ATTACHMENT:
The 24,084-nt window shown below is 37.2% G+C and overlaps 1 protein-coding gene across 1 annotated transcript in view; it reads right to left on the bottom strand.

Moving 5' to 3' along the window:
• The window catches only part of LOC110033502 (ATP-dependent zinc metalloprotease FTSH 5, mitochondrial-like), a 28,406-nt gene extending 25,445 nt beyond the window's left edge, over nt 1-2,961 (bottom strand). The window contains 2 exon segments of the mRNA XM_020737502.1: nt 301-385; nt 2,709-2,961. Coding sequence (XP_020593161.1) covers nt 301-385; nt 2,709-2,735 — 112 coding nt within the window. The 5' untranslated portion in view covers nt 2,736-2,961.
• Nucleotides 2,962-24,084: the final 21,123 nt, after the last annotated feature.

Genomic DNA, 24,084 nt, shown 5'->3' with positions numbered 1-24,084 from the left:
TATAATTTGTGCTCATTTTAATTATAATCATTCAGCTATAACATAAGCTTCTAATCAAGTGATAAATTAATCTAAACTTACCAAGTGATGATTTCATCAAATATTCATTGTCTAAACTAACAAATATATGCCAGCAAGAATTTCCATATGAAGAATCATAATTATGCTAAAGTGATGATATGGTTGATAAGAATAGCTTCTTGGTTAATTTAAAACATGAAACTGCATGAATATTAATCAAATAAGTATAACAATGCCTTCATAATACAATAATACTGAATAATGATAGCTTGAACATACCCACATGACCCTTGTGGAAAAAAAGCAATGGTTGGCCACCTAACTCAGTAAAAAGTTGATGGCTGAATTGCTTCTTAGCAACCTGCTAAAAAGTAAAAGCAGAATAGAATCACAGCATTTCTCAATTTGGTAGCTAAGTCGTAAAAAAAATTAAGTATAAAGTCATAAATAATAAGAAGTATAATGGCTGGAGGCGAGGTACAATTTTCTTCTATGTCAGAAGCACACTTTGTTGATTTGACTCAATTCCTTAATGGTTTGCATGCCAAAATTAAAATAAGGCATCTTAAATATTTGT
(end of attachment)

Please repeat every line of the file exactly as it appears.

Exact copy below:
The 24,084-nt window shown below is 37.2% G+C and overlaps 1 protein-coding gene across 1 annotated transcript in view; it reads right to left on the bottom strand.

Moving 5' to 3' along the window:
• The window catches only part of LOC110033502 (ATP-dependent zinc metalloprotease FTSH 5, mitochondrial-like), a 28,406-nt gene extending 25,445 nt beyond the window's left edge, over nt 1-2,961 (bottom strand). The window contains 2 exon segments of the mRNA XM_020737502.1: nt 301-385; nt 2,709-2,961. Coding sequence (XP_020593161.1) covers nt 301-385; nt 2,709-2,735 — 112 coding nt within the window. The 5' untranslated portion in view covers nt 2,736-2,961.
• Nucleotides 2,962-24,084: the final 21,123 nt, after the last annotated feature.

Genomic DNA, 24,084 nt, shown 5'->3' with positions numbered 1-24,084 from the left:
TATAATTTGTGCTCATTTTAATTATAATCATTCAGCTATAACATAAGCTTCTAATCAAGTGATAAATTAATCTAAACTTACCAAGTGATGATTTCATCAAATATTCATTGTCTAAACTAACAAATATATGCCAGCAAGAATTTCCATATGAAGAATCATAATTATGCTAAAGTGATGATATGGTTGATAAGAATAGCTTCTTGGTTAATTTAAAACATGAAACTGCATGAATATTAATCAAATAAGTATAACAATGCCTTCATAATACAATAATACTGAATAATGATAGCTTGAACATACCCACATGACCCTTGTGGAAAAAAAGCAATGGTTGGCCACCTAACTCAGTAAAAAGTTGATGGCTGAATTGCTTCTTAGCAACCTGCTAAAAAGTAAAAGCAGAATAGAATCACAGCATTTCTCAATTTGGTAGCTAAGTCGTAAAAAAAATTAAGTATAAAGTCATAAATAATAAGAAGTATAATGGCTGGAGGCGAGGTACAATTTTCTTCTATGTCAGAAGCACACTTTGTTGATTTGACTCAATTCCTTAATGGTTTGCATGCCAAAATTAAAATAAGGCATCTTAAATATTTGT